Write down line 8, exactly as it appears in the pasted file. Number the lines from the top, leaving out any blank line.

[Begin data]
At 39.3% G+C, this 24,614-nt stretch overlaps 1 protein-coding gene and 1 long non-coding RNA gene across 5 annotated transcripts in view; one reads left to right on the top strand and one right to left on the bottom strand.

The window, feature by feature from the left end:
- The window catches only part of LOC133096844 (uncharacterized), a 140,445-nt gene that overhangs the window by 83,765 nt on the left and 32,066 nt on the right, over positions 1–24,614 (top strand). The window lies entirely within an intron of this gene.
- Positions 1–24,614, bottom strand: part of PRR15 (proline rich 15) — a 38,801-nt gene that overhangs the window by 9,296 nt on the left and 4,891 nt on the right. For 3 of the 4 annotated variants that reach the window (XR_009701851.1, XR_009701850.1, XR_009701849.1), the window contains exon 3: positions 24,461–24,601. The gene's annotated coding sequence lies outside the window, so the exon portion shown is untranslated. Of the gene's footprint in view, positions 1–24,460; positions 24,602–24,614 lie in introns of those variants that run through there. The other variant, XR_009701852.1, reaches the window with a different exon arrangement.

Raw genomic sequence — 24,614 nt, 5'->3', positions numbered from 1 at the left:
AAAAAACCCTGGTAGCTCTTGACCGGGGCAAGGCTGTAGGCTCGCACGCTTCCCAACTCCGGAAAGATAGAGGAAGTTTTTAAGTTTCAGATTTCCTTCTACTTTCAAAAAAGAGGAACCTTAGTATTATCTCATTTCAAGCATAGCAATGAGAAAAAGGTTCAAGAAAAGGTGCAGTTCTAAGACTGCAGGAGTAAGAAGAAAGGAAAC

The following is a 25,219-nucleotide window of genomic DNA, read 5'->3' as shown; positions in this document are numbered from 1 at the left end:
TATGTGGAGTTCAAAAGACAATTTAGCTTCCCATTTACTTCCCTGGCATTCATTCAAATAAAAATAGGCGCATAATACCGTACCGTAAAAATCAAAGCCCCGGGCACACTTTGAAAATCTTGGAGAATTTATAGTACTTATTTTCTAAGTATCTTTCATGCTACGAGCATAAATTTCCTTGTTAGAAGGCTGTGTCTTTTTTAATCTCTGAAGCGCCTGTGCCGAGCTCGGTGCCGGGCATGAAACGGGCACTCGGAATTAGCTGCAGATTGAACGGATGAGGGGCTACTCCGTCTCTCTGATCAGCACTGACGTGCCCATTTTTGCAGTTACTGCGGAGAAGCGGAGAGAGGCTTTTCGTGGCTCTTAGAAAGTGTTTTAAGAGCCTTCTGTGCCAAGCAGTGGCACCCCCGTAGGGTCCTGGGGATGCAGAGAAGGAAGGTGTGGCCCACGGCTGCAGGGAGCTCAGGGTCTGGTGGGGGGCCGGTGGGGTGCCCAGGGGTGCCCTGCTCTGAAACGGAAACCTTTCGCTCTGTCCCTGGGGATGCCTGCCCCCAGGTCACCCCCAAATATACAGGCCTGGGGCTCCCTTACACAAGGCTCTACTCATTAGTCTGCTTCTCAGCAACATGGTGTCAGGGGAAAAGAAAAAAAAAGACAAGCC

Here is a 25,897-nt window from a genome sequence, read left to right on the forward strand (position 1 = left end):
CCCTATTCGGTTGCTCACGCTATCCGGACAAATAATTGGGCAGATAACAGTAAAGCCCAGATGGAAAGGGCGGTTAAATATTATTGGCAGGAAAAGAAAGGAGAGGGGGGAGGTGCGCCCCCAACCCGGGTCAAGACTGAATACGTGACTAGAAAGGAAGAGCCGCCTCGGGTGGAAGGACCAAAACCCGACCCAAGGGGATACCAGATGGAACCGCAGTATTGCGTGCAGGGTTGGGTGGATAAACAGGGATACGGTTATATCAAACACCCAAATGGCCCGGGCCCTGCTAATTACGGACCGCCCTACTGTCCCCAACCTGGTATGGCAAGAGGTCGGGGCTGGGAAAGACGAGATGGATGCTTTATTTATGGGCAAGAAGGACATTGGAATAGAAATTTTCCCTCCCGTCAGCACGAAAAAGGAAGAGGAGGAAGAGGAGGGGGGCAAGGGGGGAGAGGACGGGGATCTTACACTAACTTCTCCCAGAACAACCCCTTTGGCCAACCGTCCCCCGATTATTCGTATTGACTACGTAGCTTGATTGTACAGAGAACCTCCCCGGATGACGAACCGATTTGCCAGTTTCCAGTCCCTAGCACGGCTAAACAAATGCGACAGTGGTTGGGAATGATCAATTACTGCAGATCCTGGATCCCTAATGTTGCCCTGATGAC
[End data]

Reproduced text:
TATGTGGAGTTCAAAAGACAATTTAGCTTCCCATTTACTTCCCTGGCATTCATTCAAATAAAAATAGGCGCATAATACCGTACCGTAAAAATCAAAGCCCCGGGCACACTTTGAAAATCTTGGAGAATTTATAGTACTTATTTTCTAAGTATCTTTCATGCTACGAGCATAAATTTCCTTGTTAGAAGGCTGTGTCTTTTTTAATCTCTGAAGCGCCTGTGCCGAGCTCGGTGCCGGGCATGAAACGGGCACTCGGAATTAGCTGCAGATTGAACGGATGAGGGGCTACTCCGTCTCTCTGATCAGCACTGACGTGCCCATTTTTGCAGTTACTGCGGAGAAGCGGAGAGAGGCTTTTCGTGGCTCTTAGAAAGTGTTTTAAGAGCCTTCTGTGCCAAGCAGTGGCACCCCCGTAGGGTCCTGGGGATGCAGAGAAGGAAGGTGTGGCCCACGGCTGCAGGGAGCTCAGGGTCTGGTGGGGGGCCGGTGGGGTGCCCAGGGGTGCCCTGCTCTGAAACGGAAACCTTTCGCTCTGTCCCTGGGGATGCCTGCCCCCAGGTCACCCCCAAATATACAGGCCTGGGGCTCCCTTACACAAGGCTCTACTCATTAGTCTGCTTCTCAGCAACATGGTGTCAGGGGAAAAGAAAAAAAAAGACAAGCC